International auctioneers Coys have broken three world records at their Blenheim Palace motorcycle auction on Friday 11th July and achieved multi-million pound results in the motor car sale on Saturday 12th.
The two day auction started on Friday with Coys returning to the international collector motorcycle market, setting three world records for sale at auction, including a 1931 Indian 1300, which sold for £89,600, a 1953 Mondial 125 Monoalbero, which went for £59,360, and a 1950 Harley-Davidson Hydra Glide for £25,760.
Chris Routledge, Managing Partner at Coys, said: “We are back in the international collector motorcycle market, setting three world records and selling motorcycles to all four corners of the world, including some household name celebrity buyers. I’m really excited about our return to motorcycles and we have now secured a fantastic single owner collection for auction in autumn.”
The motor car sale on Saturday saw some important collector cars going under the hammer, including a 1970 Ferrari 365 GT/4 Daytona Spider that fetched £568,000, a 1934 Rolls-Royce 20/25 3 Position ‘Owen Sedanca’ by Gurney Nutting that went for £132,840 and a 1929 Aston Martin 1 ½ Litre Short Chassis by Bertelli for £180,000.
Chris Routledge said: “There was a great turnout over the two days of auction, which supported the Royal Marines during their 350th anniversary year and raised funds for the Royal Navy and Royal Marines Charity. A good solid result for Coys with 80% of the motorcycle and car lots being sold.”
The highlight of the motor car auction was a 1954 Aston Martin DB 2/4, considered as the inspiration for James Bond’s original Aston Martin in Ian Fleming’s novel Goldfinger. The car did not sell on the hammer but Coys received a post-auction offer for £320,000 plus premium and is in the process of completing the sale.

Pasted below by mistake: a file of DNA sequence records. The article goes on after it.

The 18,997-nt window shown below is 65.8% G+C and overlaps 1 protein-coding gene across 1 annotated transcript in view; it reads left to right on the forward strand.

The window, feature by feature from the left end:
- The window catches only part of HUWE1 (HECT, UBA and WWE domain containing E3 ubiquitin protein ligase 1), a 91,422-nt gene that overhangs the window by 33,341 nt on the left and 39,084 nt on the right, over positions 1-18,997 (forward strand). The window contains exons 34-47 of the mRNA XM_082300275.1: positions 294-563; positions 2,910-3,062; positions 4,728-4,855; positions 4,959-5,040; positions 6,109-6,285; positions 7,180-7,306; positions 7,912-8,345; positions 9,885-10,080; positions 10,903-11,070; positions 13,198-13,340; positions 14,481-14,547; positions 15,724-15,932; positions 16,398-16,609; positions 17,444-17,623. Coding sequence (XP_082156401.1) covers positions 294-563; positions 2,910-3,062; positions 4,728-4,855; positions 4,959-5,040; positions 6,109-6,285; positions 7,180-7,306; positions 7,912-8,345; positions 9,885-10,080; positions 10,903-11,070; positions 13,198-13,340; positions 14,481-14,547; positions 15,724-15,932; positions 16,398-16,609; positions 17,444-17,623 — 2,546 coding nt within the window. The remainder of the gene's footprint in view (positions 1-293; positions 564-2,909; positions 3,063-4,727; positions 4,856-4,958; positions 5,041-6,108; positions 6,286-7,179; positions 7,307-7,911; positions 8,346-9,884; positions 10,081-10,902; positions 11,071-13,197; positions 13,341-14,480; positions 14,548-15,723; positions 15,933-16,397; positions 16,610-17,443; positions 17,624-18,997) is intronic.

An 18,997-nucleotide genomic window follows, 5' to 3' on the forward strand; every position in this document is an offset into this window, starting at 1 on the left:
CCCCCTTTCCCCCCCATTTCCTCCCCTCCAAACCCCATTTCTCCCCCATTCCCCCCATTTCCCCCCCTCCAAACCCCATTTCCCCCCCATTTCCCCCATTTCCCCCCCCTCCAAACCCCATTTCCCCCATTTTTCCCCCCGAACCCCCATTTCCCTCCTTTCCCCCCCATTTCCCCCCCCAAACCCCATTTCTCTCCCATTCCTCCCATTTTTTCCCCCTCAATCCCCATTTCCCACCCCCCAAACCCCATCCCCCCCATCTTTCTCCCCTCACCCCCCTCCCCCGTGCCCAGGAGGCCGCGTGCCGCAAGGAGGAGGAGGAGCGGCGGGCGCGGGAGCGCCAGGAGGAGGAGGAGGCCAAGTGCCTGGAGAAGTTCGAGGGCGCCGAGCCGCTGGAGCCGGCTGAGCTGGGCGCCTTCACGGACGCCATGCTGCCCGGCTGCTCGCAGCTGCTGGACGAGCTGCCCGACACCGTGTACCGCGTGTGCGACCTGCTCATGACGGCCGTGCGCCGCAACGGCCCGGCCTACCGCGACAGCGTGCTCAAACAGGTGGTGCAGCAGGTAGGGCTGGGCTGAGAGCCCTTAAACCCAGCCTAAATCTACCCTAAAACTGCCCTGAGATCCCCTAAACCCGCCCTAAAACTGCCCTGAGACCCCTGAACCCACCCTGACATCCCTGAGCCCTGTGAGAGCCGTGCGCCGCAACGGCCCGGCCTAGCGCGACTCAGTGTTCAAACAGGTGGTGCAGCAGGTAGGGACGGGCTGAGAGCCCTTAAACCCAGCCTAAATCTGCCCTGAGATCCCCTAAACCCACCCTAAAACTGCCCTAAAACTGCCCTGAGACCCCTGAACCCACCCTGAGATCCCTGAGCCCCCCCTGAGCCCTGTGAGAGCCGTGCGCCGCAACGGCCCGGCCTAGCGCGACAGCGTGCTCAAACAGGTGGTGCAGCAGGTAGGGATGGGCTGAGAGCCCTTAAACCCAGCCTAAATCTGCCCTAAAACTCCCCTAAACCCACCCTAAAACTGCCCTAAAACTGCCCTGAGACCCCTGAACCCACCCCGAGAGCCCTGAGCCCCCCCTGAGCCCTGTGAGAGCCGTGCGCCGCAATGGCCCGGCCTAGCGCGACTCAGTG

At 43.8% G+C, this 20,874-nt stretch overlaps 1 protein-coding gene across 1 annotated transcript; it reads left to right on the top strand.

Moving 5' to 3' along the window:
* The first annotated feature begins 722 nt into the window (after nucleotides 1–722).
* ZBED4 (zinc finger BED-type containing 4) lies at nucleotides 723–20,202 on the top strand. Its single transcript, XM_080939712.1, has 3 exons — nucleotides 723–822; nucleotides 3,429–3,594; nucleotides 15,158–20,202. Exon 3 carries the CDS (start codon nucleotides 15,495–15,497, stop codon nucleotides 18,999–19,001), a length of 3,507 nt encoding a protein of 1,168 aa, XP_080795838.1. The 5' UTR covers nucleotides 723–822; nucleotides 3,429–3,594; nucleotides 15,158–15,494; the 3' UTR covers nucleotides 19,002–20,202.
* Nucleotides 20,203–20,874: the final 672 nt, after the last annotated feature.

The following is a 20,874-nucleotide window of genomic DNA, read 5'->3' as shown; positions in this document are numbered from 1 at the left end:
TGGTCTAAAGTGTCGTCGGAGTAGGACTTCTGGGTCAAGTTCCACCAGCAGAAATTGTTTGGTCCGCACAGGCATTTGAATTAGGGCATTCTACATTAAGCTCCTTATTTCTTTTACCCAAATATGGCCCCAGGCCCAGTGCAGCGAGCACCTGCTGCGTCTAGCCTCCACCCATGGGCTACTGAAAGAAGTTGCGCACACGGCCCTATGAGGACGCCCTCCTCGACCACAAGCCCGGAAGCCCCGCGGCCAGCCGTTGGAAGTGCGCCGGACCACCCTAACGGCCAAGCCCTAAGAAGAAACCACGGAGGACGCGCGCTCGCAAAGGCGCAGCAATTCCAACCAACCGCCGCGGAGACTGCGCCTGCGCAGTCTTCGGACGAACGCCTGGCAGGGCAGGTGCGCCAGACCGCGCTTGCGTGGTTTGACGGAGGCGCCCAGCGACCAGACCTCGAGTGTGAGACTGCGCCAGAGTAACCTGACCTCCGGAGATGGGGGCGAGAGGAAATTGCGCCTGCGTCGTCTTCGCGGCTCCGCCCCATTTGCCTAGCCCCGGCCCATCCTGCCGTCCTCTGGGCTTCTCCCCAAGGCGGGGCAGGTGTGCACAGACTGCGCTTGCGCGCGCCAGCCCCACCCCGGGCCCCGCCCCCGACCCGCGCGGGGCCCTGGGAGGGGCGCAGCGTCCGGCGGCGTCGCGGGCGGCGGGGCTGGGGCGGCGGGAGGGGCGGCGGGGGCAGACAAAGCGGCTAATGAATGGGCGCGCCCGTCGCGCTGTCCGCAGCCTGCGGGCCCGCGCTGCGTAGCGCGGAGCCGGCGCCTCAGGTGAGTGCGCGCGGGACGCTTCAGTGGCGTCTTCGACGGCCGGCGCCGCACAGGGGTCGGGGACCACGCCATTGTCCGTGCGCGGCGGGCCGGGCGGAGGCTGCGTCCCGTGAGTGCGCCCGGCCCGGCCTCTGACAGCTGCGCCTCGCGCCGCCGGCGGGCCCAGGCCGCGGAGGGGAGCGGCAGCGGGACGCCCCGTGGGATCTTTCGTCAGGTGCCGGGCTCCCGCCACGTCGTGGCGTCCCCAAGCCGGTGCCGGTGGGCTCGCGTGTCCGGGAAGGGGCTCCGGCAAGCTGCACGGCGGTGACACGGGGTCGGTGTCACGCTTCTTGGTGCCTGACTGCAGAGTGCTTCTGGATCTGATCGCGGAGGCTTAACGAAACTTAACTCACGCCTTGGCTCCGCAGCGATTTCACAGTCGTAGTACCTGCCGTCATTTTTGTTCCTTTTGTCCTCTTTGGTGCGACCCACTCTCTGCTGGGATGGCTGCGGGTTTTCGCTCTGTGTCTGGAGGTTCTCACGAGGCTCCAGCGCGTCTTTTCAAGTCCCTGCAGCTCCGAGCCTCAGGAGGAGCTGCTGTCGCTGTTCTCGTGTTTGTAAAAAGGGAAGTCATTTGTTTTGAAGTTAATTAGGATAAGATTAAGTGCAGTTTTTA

Other important results included a 1960 Porsche 356 Super 90 Roadster, one of 205 produced, which sold for £153,000, a 1963 Maserati 3500 for £149,640, a 1963 Rolls-Royce Silver Cloud III Convertible for £136,200, and a 1967 Jaguar E-type Series 1 4.2 Roadster for £130,600.
The associated Coys Blenheim Palace Concours d'Elegance was oversubscribed and sold out. In addition to the 57 motor cars on display with a value in excess of £100 million, there was a superb military vehicle display, honouring 350 years of the Royal Marines and the 70th anniversary of D-Day, and raising much needed funds through the Royal Navy and Royal Marines Charity.
Amongst those military vehicles there was a 1941 Austin Utility, a 1944 Bedford M.W and a 1936 Morris Commercial CS8 Mk3, amongst others. Royal Marines Lt Colonel Cliff Dare MBE was part of the group of judges, which included chief judge Julius Thurgood, Le Mans racing drivers David Piper and Nick Faure, BBC Oxford’s Roving Reporter Lilley Mitchel, AC Owner’s Club Chairman Bertie Gilbart Smith, and Karen Ellis, the CEO of Ellis Clowes specialist motor sport insurance company.
The Lord Mayor Elect of the City of London Alderman Fiona Woolf CBE also visited Blenheim Palace and spent time with the Royal Marines while her husband Nicholas Woolf was judging at the concours.
Coys next auction is "42 Oldtimer Grand Prix" at Nurburgring, Germany, on 9th August.